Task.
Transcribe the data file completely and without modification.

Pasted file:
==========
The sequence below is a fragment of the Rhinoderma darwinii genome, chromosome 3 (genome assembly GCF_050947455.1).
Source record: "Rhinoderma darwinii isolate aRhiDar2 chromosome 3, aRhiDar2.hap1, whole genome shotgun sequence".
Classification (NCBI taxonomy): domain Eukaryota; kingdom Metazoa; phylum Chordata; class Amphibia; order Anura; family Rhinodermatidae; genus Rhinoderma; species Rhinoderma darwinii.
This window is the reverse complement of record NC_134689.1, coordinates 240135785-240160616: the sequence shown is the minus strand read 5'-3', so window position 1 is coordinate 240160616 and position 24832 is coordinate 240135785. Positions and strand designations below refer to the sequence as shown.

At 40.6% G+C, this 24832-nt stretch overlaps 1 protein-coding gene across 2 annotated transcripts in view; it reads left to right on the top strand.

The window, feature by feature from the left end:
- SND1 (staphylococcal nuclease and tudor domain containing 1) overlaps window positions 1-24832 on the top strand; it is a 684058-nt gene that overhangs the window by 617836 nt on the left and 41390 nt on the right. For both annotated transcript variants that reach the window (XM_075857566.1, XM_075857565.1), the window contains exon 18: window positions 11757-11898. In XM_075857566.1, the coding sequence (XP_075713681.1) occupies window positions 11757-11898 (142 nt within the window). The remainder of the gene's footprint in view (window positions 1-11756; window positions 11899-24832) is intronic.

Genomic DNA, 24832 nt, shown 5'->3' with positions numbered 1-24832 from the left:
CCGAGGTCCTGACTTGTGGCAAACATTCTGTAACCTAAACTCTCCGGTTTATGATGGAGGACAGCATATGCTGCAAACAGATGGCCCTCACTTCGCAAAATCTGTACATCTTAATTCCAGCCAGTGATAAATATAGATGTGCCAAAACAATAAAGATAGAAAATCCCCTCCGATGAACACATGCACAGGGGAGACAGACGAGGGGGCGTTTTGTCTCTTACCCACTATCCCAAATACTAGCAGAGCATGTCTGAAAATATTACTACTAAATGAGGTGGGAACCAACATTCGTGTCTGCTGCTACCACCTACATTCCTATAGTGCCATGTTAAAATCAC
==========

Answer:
The sequence below is a fragment of the Rhinoderma darwinii genome, chromosome 3 (genome assembly GCF_050947455.1).
Source record: "Rhinoderma darwinii isolate aRhiDar2 chromosome 3, aRhiDar2.hap1, whole genome shotgun sequence".
Classification (NCBI taxonomy): domain Eukaryota; kingdom Metazoa; phylum Chordata; class Amphibia; order Anura; family Rhinodermatidae; genus Rhinoderma; species Rhinoderma darwinii.
This window is the reverse complement of record NC_134689.1, coordinates 240135785-240160616: the sequence shown is the minus strand read 5'-3', so window position 1 is coordinate 240160616 and position 24832 is coordinate 240135785. Positions and strand designations below refer to the sequence as shown.

At 40.6% G+C, this 24832-nt stretch overlaps 1 protein-coding gene across 2 annotated transcripts in view; it reads left to right on the top strand.

The window, feature by feature from the left end:
- SND1 (staphylococcal nuclease and tudor domain containing 1) overlaps window positions 1-24832 on the top strand; it is a 684058-nt gene that overhangs the window by 617836 nt on the left and 41390 nt on the right. For both annotated transcript variants that reach the window (XM_075857566.1, XM_075857565.1), the window contains exon 18: window positions 11757-11898. In XM_075857566.1, the coding sequence (XP_075713681.1) occupies window positions 11757-11898 (142 nt within the window). The remainder of the gene's footprint in view (window positions 1-11756; window positions 11899-24832) is intronic.

Genomic DNA, 24832 nt, shown 5'->3' with positions numbered 1-24832 from the left:
CCGAGGTCCTGACTTGTGGCAAACATTCTGTAACCTAAACTCTCCGGTTTATGATGGAGGACAGCATATGCTGCAAACAGATGGCCCTCACTTCGCAAAATCTGTACATCTTAATTCCAGCCAGTGATAAATATAGATGTGCCAAAACAATAAAGATAGAAAATCCCCTCCGATGAACACATGCACAGGGGAGACAGACGAGGGGGCGTTTTGTCTCTTACCCACTATCCCAAATACTAGCAGAGCATGTCTGAAAATATTACTACTAAATGAGGTGGGAACCAACATTCGTGTCTGCTGCTACCACCTACATTCCTATAGTGCCATGTTAAAATCAC